Latest COVID-19 update in Canada: ‘Kraken’ spreads

Public health officials are warning COVID-19 infections may increase in severity as the latest subvariant – known as XB.1.5, or Kraken – spreads in Canada.

At a news conference in Ottawa on Friday, Health Minister Jean-Yves Duclos said the country’s health-care sector is still recovering, and while levels of influenza and RSV have returned to the seasonal norms, COVID-19 cases still fluctuate across Canada.

He used the news conference, during which he and other officials also discussed wastewater testing at major Canadian airports, as an opportunity to echo advice from the National Advisory Committee on Immunization (NACI) released Friday urging the continuation of booster doses of vaccines against the disease.

The latest guidance from NACI, he said, includes that boosters “remain one of our best defences” against the most severe outcomes of COVID-19.

Vaccines are not 100 per cent effective, federal guidelines say, but they can impact the severity of illness, including weather hospitalization is necessary.

While not everyone experiences severe symptoms, they can include trouble breathing, persistent pain and pressure in the chest, confusion, inability to wake up or stay awake, and pale grey- or blue-coloured skin, lips and nails, according to a Health Canada. Anyone experiencing these should call 911. 

More common symptoms of COVID-19, including of the Kraken subvariant, include sore throat, runny nose, sneezing, cough, shortness of breath, fever, chills, fatigue, body aches, loss of smell or taste, headache, diarrhea and vomiting.


Duclos mentioned further measures related to travel to Canada from China, in addition to restrictions announced earlier this month that denies entry to all passengers from China, Hong Kong and Macau who do not have a negative COVID-19 test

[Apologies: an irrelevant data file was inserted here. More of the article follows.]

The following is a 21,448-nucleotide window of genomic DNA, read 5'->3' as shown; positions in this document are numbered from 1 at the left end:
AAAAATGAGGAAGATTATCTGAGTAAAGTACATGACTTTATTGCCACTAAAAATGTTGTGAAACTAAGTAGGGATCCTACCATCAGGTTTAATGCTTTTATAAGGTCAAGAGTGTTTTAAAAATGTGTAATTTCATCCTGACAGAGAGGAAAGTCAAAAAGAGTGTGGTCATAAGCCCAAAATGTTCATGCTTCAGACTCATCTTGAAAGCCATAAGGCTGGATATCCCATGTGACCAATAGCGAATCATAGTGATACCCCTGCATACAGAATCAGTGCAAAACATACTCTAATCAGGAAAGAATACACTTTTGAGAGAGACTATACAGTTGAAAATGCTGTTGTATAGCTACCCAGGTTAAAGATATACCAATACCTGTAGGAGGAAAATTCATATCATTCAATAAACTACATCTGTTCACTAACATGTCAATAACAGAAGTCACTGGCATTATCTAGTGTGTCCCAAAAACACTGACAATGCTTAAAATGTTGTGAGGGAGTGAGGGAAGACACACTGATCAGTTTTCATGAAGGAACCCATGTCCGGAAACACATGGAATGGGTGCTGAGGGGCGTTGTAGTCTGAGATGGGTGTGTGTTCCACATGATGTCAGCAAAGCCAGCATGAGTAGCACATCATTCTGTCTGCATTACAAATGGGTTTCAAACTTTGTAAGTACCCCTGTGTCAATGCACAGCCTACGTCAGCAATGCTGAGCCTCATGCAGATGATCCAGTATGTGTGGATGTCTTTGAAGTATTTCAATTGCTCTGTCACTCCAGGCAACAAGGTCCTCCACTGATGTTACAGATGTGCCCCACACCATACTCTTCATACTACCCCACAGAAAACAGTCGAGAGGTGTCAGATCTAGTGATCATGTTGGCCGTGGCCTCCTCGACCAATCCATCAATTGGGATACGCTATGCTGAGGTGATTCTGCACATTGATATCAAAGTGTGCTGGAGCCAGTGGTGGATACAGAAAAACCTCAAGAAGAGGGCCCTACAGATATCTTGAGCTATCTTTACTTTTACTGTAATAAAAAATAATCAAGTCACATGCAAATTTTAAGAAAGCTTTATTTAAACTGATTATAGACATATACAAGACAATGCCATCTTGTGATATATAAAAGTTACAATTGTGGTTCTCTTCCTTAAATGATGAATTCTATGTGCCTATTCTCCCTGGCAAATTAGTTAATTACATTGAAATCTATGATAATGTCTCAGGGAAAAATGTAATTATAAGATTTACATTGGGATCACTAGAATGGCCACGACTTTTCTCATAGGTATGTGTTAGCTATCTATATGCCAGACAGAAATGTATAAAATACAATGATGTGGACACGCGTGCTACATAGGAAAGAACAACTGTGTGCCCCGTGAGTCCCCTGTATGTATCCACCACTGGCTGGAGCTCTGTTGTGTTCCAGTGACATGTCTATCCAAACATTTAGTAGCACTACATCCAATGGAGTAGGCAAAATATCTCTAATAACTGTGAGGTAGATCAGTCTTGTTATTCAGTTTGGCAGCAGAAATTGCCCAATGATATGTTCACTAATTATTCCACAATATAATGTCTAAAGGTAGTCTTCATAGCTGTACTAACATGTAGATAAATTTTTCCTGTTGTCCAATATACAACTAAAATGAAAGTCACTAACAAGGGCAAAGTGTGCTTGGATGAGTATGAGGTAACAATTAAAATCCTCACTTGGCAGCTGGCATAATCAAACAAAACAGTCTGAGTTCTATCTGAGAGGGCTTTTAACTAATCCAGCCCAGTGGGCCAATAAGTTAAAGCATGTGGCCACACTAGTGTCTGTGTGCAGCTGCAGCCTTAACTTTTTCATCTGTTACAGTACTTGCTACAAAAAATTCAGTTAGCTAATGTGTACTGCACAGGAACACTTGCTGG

Those who are permitted to enter the country, including travellers who’ve passed through those destinations within 10 day, are given additional information from Canadian public health officials.

Citing a “limited amount of epidemiological and genomic sequence data testing” regarding a recent surge in cases, Duclos said Friday that further action will be taken to get a sense of the spread of COVID-19.

Pilot projects at two major airports – in Vancouver and Toronto – will see the testing of wastewater from flights originating from China and Hong Kong.

“This will further enhance our ability to track the emergence of variants coming into Canada,” he said.

“Wastewater monitoring is a key tool for public health surveillance. It can alert public health officials to where diseases like COVID-19 and new variants of concern may be spreading.”

Wastewater monitoring is currently being used across Canada to monitor the spread here as well.

This is a breaking news update. Check back for more information.

With files from’s senior digital parliamentary reporter Rachel Aiello

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